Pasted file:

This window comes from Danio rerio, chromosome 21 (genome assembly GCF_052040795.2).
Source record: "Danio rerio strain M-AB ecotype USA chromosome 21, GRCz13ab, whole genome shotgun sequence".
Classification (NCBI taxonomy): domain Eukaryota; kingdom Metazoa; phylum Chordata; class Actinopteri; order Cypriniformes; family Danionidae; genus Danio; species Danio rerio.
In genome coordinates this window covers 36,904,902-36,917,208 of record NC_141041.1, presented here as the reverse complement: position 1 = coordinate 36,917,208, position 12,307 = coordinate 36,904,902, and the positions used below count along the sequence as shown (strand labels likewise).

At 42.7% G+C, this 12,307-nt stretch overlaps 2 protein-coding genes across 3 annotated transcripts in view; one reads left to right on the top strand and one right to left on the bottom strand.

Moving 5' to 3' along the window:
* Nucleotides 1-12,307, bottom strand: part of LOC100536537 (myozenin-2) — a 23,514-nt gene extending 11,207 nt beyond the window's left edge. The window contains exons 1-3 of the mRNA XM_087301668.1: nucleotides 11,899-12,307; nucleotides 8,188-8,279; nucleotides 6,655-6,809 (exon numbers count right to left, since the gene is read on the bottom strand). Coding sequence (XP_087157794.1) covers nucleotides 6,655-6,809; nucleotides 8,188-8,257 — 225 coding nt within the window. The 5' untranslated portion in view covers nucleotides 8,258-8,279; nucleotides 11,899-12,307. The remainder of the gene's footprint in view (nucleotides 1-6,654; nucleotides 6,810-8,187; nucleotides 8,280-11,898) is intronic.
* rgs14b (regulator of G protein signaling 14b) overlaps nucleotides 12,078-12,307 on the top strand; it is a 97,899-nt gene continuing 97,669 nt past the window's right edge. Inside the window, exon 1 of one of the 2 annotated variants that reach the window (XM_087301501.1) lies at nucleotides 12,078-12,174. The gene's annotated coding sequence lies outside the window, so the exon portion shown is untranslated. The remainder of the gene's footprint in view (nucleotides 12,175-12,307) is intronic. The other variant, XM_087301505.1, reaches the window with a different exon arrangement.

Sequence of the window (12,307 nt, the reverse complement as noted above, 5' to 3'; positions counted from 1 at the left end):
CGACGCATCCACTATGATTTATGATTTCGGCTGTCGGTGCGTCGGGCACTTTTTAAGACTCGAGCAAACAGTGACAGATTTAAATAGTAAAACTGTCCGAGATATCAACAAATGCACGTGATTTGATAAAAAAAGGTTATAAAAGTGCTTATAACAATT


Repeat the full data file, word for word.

This window comes from Danio rerio, chromosome 21 (genome assembly GCF_052040795.2).
Source record: "Danio rerio strain M-AB ecotype USA chromosome 21, GRCz13ab, whole genome shotgun sequence".
Classification (NCBI taxonomy): domain Eukaryota; kingdom Metazoa; phylum Chordata; class Actinopteri; order Cypriniformes; family Danionidae; genus Danio; species Danio rerio.
In genome coordinates this window covers 36,904,902-36,917,208 of record NC_141041.1, presented here as the reverse complement: position 1 = coordinate 36,917,208, position 12,307 = coordinate 36,904,902, and the positions used below count along the sequence as shown (strand labels likewise).

At 42.7% G+C, this 12,307-nt stretch overlaps 2 protein-coding genes across 3 annotated transcripts in view; one reads left to right on the top strand and one right to left on the bottom strand.

Moving 5' to 3' along the window:
* Nucleotides 1-12,307, bottom strand: part of LOC100536537 (myozenin-2) — a 23,514-nt gene extending 11,207 nt beyond the window's left edge. The window contains exons 1-3 of the mRNA XM_087301668.1: nucleotides 11,899-12,307; nucleotides 8,188-8,279; nucleotides 6,655-6,809 (exon numbers count right to left, since the gene is read on the bottom strand). Coding sequence (XP_087157794.1) covers nucleotides 6,655-6,809; nucleotides 8,188-8,257 — 225 coding nt within the window. The 5' untranslated portion in view covers nucleotides 8,258-8,279; nucleotides 11,899-12,307. The remainder of the gene's footprint in view (nucleotides 1-6,654; nucleotides 6,810-8,187; nucleotides 8,280-11,898) is intronic.
* rgs14b (regulator of G protein signaling 14b) overlaps nucleotides 12,078-12,307 on the top strand; it is a 97,899-nt gene continuing 97,669 nt past the window's right edge. Inside the window, exon 1 of one of the 2 annotated variants that reach the window (XM_087301501.1) lies at nucleotides 12,078-12,174. The gene's annotated coding sequence lies outside the window, so the exon portion shown is untranslated. The remainder of the gene's footprint in view (nucleotides 12,175-12,307) is intronic. The other variant, XM_087301505.1, reaches the window with a different exon arrangement.

Sequence of the window (12,307 nt, the reverse complement as noted above, 5' to 3'; positions counted from 1 at the left end):
CGACGCATCCACTATGATTTATGATTTCGGCTGTCGGTGCGTCGGGCACTTTTTAAGACTCGAGCAAACAGTGACAGATTTAAATAGTAAAACTGTCCGAGATATCAACAAATGCACGTGATTTGATAAAAAAAGGTTATAAAAGTGCTTATAACAATT